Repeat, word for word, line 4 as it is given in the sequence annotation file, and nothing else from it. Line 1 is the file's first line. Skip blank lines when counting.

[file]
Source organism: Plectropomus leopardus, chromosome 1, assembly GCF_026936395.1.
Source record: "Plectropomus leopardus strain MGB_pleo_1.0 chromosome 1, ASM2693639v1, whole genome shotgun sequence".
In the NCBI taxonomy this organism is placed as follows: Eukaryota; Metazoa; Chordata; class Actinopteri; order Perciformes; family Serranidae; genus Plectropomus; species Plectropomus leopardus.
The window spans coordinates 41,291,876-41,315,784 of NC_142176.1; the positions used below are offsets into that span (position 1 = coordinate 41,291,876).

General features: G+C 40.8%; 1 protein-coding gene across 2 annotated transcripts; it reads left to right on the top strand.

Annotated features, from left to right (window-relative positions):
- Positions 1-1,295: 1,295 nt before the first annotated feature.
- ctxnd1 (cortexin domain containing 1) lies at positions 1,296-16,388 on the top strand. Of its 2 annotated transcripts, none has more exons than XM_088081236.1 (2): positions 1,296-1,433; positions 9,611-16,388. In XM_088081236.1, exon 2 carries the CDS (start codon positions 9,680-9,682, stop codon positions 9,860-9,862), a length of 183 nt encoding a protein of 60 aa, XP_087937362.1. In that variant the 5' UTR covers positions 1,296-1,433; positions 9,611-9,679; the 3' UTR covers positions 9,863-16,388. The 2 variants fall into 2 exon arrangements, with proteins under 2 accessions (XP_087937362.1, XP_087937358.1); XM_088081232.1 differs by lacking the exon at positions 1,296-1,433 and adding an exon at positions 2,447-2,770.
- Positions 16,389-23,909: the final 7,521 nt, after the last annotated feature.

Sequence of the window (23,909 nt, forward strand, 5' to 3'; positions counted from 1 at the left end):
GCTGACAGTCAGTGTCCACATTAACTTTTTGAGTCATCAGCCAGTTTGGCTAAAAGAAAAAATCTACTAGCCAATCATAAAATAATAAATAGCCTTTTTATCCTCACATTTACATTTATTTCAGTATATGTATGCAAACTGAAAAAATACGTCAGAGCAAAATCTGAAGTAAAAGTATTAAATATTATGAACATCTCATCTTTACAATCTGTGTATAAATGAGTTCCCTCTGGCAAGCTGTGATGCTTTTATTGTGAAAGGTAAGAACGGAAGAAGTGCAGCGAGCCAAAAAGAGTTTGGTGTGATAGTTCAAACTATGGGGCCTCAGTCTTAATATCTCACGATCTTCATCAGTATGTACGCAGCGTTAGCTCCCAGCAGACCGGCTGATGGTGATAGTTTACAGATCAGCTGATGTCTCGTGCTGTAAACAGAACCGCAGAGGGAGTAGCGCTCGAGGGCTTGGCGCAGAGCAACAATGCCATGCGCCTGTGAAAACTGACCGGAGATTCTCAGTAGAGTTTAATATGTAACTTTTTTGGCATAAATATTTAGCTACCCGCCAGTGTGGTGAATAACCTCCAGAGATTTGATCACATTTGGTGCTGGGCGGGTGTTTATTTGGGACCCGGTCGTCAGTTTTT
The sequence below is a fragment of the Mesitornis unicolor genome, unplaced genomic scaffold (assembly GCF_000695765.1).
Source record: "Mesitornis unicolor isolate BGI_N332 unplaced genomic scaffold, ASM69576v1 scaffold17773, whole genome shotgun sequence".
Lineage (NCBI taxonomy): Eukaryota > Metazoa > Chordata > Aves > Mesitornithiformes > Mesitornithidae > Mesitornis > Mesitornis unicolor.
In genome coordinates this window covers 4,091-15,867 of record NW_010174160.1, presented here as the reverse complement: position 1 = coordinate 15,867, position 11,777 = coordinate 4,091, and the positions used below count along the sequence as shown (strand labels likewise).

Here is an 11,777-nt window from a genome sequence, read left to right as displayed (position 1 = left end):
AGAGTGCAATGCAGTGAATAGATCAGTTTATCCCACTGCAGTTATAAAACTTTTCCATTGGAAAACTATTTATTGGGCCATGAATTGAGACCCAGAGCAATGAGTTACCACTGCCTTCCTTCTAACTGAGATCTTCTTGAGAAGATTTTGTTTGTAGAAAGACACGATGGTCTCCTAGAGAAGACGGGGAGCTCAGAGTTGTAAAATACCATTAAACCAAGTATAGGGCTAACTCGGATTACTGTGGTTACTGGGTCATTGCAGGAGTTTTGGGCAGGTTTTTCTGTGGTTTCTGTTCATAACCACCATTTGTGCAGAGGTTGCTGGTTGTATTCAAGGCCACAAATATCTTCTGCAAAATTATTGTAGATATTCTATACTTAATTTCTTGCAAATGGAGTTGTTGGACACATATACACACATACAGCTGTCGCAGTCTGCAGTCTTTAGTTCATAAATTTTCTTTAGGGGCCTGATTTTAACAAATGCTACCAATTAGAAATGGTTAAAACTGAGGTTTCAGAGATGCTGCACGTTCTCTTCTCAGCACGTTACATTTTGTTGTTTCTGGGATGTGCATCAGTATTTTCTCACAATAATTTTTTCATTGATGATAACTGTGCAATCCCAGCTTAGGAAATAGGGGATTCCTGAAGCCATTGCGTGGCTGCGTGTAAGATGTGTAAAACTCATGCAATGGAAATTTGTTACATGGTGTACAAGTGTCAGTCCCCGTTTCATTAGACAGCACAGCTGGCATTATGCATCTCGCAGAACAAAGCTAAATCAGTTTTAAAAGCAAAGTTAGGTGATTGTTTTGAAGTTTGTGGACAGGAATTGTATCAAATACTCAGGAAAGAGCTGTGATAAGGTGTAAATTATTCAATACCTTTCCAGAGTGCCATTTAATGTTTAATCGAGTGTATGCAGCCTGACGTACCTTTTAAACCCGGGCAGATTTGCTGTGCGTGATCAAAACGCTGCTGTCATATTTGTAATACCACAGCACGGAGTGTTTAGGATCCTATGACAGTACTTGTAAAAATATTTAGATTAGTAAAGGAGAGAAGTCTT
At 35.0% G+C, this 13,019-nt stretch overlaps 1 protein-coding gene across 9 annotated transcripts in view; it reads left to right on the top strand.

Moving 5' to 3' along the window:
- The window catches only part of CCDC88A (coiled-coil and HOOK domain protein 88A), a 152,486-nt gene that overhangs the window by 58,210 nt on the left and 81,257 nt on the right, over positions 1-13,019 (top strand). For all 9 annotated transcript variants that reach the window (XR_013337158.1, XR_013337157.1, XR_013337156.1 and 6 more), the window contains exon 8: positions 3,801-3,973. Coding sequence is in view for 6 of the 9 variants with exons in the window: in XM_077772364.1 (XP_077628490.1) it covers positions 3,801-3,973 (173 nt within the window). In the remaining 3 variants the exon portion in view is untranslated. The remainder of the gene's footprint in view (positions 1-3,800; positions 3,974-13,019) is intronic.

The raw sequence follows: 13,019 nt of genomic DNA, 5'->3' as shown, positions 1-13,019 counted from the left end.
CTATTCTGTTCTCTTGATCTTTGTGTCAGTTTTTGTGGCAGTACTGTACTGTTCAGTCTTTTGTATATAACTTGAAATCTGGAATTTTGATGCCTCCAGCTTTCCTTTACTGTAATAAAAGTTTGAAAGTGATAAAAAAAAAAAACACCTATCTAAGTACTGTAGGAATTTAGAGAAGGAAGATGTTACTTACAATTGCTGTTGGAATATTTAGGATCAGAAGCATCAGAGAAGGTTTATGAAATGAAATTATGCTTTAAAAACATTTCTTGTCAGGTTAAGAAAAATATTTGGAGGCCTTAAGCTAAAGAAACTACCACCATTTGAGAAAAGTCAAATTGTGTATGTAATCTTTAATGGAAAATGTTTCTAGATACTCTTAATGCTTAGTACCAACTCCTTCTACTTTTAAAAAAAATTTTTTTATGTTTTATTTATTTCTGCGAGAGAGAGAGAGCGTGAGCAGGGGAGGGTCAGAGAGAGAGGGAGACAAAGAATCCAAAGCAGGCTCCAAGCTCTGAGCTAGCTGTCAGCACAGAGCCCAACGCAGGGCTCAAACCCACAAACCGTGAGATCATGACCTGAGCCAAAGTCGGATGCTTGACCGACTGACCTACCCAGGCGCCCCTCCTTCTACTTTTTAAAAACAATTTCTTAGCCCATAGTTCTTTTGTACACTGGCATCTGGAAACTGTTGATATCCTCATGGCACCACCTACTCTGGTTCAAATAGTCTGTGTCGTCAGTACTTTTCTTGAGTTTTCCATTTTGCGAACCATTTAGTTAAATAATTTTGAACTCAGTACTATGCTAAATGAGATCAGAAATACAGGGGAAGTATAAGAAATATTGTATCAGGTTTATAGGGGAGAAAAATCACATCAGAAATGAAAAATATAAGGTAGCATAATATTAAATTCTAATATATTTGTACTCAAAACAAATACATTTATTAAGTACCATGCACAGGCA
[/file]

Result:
The window spans coordinates 41,291,876-41,315,784 of NC_142176.1; the positions used below are offsets into that span (position 1 = coordinate 41,291,876).